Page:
PARIS (Reuters) – France on Tuesday launched what it billed for a € 15 billion ($ 17 billion) support plan for its aerospace industry, speeding up searches for a green airliner and warning that 100 000 French jobs could be lost due to the coronavirus crisis.

The plans – which include 7 billion euros in aid already granted to Air France AIRF.PA and advance some defense spending – involve a joint effort by government and industry to maintain French jobs and prepare the next generation of civilian aircraft.

The plans include a € 1 billion investment fund with an initial capital of € 500 million, financed in part by aircraft manufacturers Airbus AIR.PA and Dassault Aviation AVMD.PA, Safran engine manufacturer SAF.PA and the systems company Thales TCFP.PA.

“We must save our aerospace industry,” said Finance Minister Bruno Le Maire, adding that Europe – defended by Airbus – would not sacrifice its place on the world market to the American giant Boeing. TO PROHIBIT or the future Chinese competitor in the field of aircraft construction, COMAC.

The move comes after Boeing requested tens of billions of loan guarantees to help US suppliers. Airbus and Boeing are buying parts in their respective markets and fragile suppliers are seen as an Achilles heel as manufacturers weather the crisis.

However, it was not immediately clear how new the promised public-private money was. A person close to the talks admitted that this was some “wrapping”, although Le Maire insisted that only Air France aid was already planned.

In a sharp increase in funding for research organization CORAC, France said it would invest € 1.5 billion over three years to support research into environmentally friendly technologies.

FILE PHOTO: Air France Airlines planes are seen on the tarmac at Paris Charles de Gaulle Airport in Roissy-en-France following the coronavirus disease (COVID-19) outbreak in France on the 24th March 2020. REUTERS / Charles Platiau

The main focus of the investment would be a carbon-neutral successor to the A320, the best-selling jet aircraft in Europe, with hydrogen as the power source instead of petroleum-based gas turbines today.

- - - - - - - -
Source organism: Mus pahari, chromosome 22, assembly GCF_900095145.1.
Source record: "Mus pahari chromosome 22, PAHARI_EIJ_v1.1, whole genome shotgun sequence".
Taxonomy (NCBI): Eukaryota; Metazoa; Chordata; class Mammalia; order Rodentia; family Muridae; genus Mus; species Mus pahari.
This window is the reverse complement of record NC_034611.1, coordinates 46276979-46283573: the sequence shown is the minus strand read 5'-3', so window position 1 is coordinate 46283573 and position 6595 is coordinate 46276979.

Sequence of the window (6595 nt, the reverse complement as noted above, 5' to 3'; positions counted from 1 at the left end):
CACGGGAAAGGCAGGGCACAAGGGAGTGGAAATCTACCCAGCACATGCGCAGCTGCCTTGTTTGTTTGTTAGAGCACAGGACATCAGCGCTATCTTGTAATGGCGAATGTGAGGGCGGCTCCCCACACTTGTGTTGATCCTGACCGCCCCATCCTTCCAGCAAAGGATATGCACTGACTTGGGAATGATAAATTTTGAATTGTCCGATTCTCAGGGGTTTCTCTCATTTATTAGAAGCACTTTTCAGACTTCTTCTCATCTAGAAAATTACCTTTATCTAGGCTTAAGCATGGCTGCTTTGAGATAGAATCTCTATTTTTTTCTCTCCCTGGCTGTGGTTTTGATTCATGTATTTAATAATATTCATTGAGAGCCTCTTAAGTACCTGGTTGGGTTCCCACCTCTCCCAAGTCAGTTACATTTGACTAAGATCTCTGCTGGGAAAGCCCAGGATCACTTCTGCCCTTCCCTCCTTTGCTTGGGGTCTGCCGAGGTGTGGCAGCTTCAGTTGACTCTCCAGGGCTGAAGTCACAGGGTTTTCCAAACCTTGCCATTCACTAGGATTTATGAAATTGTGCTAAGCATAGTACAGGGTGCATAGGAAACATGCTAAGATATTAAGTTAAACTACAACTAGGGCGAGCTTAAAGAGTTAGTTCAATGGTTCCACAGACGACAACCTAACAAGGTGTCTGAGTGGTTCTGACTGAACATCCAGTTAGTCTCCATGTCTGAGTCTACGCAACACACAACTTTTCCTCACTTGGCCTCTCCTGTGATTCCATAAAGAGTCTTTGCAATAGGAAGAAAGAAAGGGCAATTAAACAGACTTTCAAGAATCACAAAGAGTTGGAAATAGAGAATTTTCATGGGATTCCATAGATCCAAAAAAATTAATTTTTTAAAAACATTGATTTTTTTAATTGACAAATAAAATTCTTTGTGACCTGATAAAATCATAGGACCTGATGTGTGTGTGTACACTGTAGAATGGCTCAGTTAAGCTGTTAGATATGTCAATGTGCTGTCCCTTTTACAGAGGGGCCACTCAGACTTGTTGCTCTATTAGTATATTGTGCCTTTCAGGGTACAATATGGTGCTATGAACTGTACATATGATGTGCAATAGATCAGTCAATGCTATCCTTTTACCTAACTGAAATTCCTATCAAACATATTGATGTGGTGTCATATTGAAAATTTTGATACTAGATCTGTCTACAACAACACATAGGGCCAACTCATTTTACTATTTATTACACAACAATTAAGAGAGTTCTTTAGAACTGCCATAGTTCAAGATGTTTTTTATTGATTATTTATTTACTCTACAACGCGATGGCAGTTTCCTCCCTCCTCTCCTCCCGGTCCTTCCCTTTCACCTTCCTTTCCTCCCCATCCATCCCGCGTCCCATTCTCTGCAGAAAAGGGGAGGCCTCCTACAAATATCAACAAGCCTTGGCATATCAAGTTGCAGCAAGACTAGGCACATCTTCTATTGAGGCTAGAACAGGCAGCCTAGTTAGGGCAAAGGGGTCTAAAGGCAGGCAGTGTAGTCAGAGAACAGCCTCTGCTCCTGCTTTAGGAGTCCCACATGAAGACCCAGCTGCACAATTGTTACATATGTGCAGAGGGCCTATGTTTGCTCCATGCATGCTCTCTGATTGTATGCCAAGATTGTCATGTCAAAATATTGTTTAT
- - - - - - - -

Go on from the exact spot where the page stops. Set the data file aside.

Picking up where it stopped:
“Our goal is to have a carbon neutral aircraft in 2035 instead of 2050, thanks in particular to an (ultra-efficient) engine using hydrogen,” said Le Maire.


Industry executives have expressed doubts that a radical change from conventional jet engines would be ready for use by then, although engine makers say this is a way forward. ‘study.

France said it has agreed with Britain, Germany and Italy to a one-year moratorium on airlines repaying aircraft delivery loans guaranteed by credit bureaus to the export – an operation worth 1.5 billion euros.

The export credit system allows airlines with weak balance sheets to raise bank funds as if they had the same creditworthiness as the governments of aircraft producing countries.

It was widely used on both sides of the Atlantic to smooth exports during the financial crisis of 2008-9, but has so far played a limited role in tackling the coronavirus crisis, as the problem is mainly l collapse in global demand.

France has said it will also ask the European Commission to seek loan repayment concessions worth € 2 billion under a multinational agreement on export credits overseen by the OECD.

The “aerospace support plan” also provides for the acceleration of some 600 million euros in military purchases.

These include an order for three tankers and eight Caracal helicopters from Airbus and a modified Beechcraft propeller plane for surveillance, initially ordered in 2016. France will also advance the purchase of drones naval surveillance.

In Toulouse, the crisis-hit aerospace capital of Europe, unions hailed the plan and said a meeting scheduled to discuss restructuring with Airbus was postponed from Thursday to the end of the month, pushing it back potentially beyond the French local elections.

Additional reporting by Julie Rimbert; Editing by Alexander Smith and Mark Potter